Federal Heritage Minister Mélanie Joly says her controversial pick for the position of official languages commissioner is withdrawing her candidacy.
Former Ontario Liberal cabinet minister Madeleine Meilleur has faced a barrage of criticism from opposition MPs for her ties to the Liberal Party and for meeting with the prime minister's top two staffers, Gerry Butts and Katie Telford, before submitting her application for the job paying $308,700 a year.
Joly, a Montreal-area MP, told reporters in the foyer of the House of Commons that Meilleur informed her of her decision today.
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"Ms. Meilleur has been, and is, an important advocate in favour of linguistics rights in this country and I really hope that she will continue this important work of advocacy. The reality is, the cause of linguistic minorities needs her," Joly said. "She was a very good candidate.… Quite frankly, I think this is a very sad story, but ultimately she has taken her decision."
In her letter, Meilleur expressed regret that her nomination had been the source of so much controversy.
"Considering this situation, I have concluded that my ability to perform this function fully and to act on behalf of Canadians would be greatly compromised," Meilleur wrote in French.
Appointments process a 'mockery': Scheer
In question period, Conservative Leader Andrew Scheer said the prime minister was making a "mockery" of a supposedly open and transparent appointment process for an officer of Parliament by picking Meilleur.
Prime Minister Justin Trudeau said it was rich for the Conservatives to criticize his government's record on appointments, when former prime minister Stephen Harper "completely botched" the process for picking a Supreme Court justice.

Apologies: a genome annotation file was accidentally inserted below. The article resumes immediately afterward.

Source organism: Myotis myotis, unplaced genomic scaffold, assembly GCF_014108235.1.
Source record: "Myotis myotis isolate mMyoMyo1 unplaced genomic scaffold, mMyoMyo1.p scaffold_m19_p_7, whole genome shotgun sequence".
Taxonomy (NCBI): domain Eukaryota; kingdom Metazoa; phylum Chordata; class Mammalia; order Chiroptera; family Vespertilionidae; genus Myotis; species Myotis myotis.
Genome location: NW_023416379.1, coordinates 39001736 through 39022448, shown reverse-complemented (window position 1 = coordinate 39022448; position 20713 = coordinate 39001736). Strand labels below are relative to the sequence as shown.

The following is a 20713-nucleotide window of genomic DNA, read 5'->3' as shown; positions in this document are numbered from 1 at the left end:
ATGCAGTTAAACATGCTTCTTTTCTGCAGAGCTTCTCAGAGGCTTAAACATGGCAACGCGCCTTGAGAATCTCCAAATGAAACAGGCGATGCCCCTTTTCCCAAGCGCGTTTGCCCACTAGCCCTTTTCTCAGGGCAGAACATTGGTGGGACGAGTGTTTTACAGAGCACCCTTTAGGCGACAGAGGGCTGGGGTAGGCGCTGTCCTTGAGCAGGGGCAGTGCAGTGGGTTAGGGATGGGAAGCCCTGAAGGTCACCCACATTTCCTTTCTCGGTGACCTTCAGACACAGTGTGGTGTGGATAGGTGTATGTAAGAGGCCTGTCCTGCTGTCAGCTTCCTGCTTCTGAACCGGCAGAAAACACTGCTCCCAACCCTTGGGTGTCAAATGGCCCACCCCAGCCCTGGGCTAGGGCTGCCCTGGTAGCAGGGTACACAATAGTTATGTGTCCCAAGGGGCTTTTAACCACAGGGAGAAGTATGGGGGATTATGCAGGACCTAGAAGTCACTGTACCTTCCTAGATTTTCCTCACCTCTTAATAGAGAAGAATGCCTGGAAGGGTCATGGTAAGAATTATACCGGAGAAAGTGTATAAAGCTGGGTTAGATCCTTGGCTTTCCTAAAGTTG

"After 10 years of excessive partisanship by the former Conservative government, we know that picking the best people for the job, regardless of their backgrounds, and people that reflect the full diversity of this country, is what Canadians expect. This is exactly what we're delivering," Trudeau said in response, adding Meilleur has always offered "magnificent service" to minority-language communities.
"The prime minister has embarrassed the heritage minister and he's embarrassed himself," Conservative House leader Candice Bergen added.
Community groups welcome Meilleur's decision
Meilleur's nomination had been criticized by several linguistic minority community groups, who today said they welcome her decision to withdraw.
"We're very relieved, because this process had got to be quite complicated and painful," said Geoffrey Chambers, the vice-president of the Quebec Community Groups Network.
"The process itself was a problem and then Mme. Meilleur's positions in regard to our community were worrying, so we're relieved that this can start all over again from the beginning."
It was a fiasco from the beginning to the end.- Kevin Arseneau, president of the Société de l'Acadie du Nouveau-Brunswick
Chambers said his organization may still submit a complaint to the Office of the Commissioner of Official Languages, as it believes the nomination process was "clearly" at odds with requirements set out in the Official Languages Act.
The president of the Société de l'Acadie du Nouveau-Brunswick also welcomed Meilleur's decision, but said he was disappointed she had to take the fall for the government's appointment process.
"I don't understand the Liberal Party and Justin Trudeau's political calculations on this," Kevin Arseneau told CBC News. "It was a fiasco from the beginning to the end. It's going to stay in the record books as a really unexplainable fiasco."
Arseneau said his organization still intends to seek a judicial review of the appointment process, and hopes the government will start "from scratch" by consulting more closely with representatives of linguistic minority groups.
In a statement, the president of the Fédération des communautés francophones et acadienne du Canada, Sylviane Lanthier, praised Meilleur for her choice to step down as the government's nominee.
"With this decision, she has put her commitment to linguistic duality and la Francophonie ahead of what she personally would have wanted. We thank her for it," the statement said in French.
With files from the CBC's Marc-André Cossette